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EghtesadOnline: Demand for auto fuel system conversions to LPG and CNG hybrids has been growing in Iran ever since November 2019, when the government rationed and tripled the price of fuel overnight.

Not surprisingly, the number of illegal conversion centers has soared in major Iranian cities, ISNA reported.

The National Iranian Oil Products Distribution Company recently issued a statement to warn over the potential danger of people having their vehicles equipped with LPG or CNG combustion system in uncertified centers, according to Financial Tribune.

The company emphasized the importance of going using the authorized process of fuel system conversion by visiting the website and called it the only safe way the public should resort to. 

"Do not undermine your safety for an insignificant service discount offered by these illegal centers, if any at all," the company said.

Liquefied petroleum gas (LPG), more commonly known as autogas, is a mixture of flammable propane and butane. 

Elaborating on the potential dangers of the gas, NIOPDC said LPG in liquid form can cause severe cold burns to the skin owing to its rapid vaporization. 

It forms a flammable mixture with air in concentrations of 2-10%. It can, therefore, be a fire and explosion hazard if stored or used incorrectly.

Air mixtures arising from leakages may be ignited some distance from the point of escape and the flame can travel back to the source of the leak.

An LPG vessel could be nominally empty but may still contain LPG vapor and be potentially dangerous. Therefore, people need to treat all LPG vessels as if they are full.

Compressed natural gas (CNG), on the other hand, is a potential bomb if not installed and used with proper care. CNG is made by compressing natural methane gas to less than 1% of the volume it occupies at standard atmospheric pressure. 

CNG tank explosions are almost always unexpected and disastrous. Therefore, converting a fuel burning vehicle to a CNG-hybrid must be carried out by licensed specialists. 

Older tanks on dilapidated vehicles should be replaced as quickly as possible. CNG tanks on vehicles that already ride low to the ground–or on vehicles with worn-out shock absorbers–are extremely dangerous.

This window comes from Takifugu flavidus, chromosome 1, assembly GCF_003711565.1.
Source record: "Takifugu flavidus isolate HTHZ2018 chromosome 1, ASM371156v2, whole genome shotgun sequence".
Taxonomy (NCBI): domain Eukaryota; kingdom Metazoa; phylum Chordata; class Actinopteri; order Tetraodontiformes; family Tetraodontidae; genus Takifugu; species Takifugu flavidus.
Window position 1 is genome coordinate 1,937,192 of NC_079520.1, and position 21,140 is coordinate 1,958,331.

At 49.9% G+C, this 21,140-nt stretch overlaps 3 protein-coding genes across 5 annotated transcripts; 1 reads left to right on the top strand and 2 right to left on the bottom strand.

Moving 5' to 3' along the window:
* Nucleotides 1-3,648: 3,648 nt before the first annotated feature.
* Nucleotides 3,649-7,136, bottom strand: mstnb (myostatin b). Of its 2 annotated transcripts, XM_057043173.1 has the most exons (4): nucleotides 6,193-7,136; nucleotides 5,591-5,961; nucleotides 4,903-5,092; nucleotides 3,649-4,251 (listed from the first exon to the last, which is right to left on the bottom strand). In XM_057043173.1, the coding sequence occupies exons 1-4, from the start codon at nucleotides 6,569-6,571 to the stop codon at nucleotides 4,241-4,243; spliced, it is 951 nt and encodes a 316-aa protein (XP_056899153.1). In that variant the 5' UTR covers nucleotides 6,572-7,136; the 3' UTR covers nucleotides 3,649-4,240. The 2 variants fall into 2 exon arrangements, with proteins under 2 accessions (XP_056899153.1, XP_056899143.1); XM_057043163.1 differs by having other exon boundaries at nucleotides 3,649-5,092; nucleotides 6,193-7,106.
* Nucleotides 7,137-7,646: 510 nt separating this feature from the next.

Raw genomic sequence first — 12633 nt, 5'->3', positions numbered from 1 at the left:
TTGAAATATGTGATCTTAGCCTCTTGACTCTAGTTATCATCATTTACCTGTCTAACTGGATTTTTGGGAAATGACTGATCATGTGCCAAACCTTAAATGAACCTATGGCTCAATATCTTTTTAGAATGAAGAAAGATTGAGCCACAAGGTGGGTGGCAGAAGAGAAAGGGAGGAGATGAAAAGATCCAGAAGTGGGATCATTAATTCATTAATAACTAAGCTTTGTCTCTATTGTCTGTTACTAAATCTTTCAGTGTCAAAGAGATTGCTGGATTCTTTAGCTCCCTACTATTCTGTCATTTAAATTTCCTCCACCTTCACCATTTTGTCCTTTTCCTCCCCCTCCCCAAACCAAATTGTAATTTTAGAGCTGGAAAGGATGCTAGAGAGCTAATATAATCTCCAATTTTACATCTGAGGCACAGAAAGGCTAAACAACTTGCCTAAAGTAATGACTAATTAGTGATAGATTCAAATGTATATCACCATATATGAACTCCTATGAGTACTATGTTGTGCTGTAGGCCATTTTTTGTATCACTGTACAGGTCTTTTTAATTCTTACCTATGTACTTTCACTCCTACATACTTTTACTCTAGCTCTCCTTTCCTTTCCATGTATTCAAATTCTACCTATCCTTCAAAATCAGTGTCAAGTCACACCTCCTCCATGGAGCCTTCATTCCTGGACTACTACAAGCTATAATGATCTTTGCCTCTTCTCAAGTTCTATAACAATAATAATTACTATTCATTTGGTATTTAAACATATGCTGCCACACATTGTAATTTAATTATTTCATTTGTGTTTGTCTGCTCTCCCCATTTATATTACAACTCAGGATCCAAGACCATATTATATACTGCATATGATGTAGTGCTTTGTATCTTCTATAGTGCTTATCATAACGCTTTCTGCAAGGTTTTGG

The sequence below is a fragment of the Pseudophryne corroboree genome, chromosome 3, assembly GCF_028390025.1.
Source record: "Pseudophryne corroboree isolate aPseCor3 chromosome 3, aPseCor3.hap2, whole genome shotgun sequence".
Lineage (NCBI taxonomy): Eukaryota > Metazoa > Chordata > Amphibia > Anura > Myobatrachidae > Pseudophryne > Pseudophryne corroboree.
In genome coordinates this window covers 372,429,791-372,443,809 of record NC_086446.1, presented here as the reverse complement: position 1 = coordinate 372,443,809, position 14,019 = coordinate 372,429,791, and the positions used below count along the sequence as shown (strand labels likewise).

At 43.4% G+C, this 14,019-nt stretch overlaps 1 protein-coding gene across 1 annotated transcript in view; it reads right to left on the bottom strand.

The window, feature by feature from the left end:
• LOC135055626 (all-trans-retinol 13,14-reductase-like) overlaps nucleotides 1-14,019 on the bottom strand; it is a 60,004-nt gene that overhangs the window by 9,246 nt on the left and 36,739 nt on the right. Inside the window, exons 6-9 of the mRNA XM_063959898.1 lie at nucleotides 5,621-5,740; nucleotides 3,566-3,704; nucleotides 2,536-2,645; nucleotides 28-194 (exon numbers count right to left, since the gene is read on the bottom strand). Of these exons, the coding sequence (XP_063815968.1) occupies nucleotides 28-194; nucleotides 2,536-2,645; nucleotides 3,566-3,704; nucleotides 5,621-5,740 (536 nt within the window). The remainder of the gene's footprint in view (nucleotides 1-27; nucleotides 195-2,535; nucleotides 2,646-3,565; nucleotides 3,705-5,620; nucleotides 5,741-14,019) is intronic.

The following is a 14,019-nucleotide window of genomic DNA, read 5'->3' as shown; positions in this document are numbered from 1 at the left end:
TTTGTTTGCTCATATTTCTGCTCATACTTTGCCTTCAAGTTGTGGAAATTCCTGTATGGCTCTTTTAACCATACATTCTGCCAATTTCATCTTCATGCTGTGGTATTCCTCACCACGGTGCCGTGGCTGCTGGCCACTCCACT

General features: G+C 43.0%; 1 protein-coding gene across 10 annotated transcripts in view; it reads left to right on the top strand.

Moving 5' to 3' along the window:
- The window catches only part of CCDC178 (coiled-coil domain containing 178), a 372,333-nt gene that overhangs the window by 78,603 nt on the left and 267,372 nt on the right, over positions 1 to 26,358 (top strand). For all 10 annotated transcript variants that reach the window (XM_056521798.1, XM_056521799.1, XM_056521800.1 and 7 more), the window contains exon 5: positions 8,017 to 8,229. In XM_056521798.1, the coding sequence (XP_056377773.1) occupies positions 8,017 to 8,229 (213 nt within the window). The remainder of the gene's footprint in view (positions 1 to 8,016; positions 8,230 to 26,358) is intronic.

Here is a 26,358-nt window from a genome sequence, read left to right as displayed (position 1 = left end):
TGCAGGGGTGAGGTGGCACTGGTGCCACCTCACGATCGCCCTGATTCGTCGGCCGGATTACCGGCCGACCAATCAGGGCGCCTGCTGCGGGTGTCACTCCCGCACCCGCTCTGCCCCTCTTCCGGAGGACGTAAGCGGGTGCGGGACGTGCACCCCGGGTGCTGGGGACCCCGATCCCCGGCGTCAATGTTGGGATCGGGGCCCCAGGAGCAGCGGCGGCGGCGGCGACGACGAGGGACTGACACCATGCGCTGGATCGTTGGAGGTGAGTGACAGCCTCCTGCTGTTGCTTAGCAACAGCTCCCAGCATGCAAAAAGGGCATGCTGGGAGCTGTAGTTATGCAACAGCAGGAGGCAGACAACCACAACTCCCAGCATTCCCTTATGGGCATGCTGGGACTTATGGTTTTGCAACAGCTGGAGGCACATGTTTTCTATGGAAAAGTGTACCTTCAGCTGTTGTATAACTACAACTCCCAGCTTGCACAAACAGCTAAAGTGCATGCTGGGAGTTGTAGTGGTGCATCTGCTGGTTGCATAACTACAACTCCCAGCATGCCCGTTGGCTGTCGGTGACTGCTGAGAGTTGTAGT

Anyone who owns a CNG-powered vehicle or who manages a fleet of such vehicles must inspect the tanks regularly and have them replaced as scheduled by auto specialists. 

Negligence regarding outdated or defective CNG tanks can lead to powerful explosions, serious injuries and in the worst-case scenario, an avoidable fatality. 



Demand for CNG Hybrids

Following the government's decision to hike fuel prices, compressed natural gas consumption has risen by 2 million cubic meters per day since Nov. 15, 2019, the head of CNG Department at the state-run NIOPDC said.

“CNG consumption is growing rapidly. It surpassed 21 mcm/d, up 11% in late November 2019. The figure is expected to exceed 24 mcm/d by the end of the current Iranian year [March 19] ,” Hamid Qasemi added.

In the last two months, close to 30,000 car owners have applied to convert their vehicles to CNG hybrids at authorized centers.

“Due to the large number of applicants, the authorized centers [supervised by NIOPDC and the Industries Ministry] will follow the policy of first come, first served,” Ali Mahmoudian, the head of Alternative Fuels Union, said.

“Much-needed parts and equipment to convert cars to CNG hybrids have been indigenized and centers will be working round the clock to meet rising demand.”

According to NIOPDC, of the 19 million vehicles in Iran, over 5 million have hybrid CNG engines. The number of active conversion centers in the country has reached 250 and could rise to 380 on demand.



Free Conversion Soon

Depending on the type of car and size of CNG tank, owners are charged between $300-400. 

However, the government is working on a plan to offer free conversion services to the public. 

According to Qasemi, negotiations with seven companies are underway. 

"As soon as an agreement is reached between the sides, the free conversion scheme will commence," he added. 

Motivating people to switch to natural gas has been on the Iranian government’s agenda for long. However, these efforts have mostly been limited to major cities like Tehran.

Long before the free services became the topic of debates, NIOPDC started to offer low-interest loans to owners of all commercial and passenger vehicles running on gasoline and diesel to convert them to CNG hybrids



Long-Term Plan

With the introduction of various incentives, CNG consumption in the country has reached 21 million cubic meters per day, but the government aims to further increase the use of this clean fuel. 

Its endeavors have been aimed at curbing fossil fuel consumption and reducing toxic emissions released into the air by diesel engines that are considered heavy polluters.

However, according to the latest report, CNG consumption can increase to over 40 million cubic meters per day.

The NIOPDC reports that in the last Iranian year ending in March 2019, gasoline consumption was 90 million liters per day. This is while gasoline in Iran is costlier than CNG.

One cubic meter of CNG costs 4,140 rials (3 cents), while a liter of gasoline is sold at 30,000 rials (22 cents).

CNG is projected to comprise 35% of Iran's total fuel consumption by the end of the Sixth Five-Year Economic Development Plan (2017-22). To achieve this goal, the government recently launched an initiative to motivate more drivers to convert their gas-burning vehicles to CNG hybrids.


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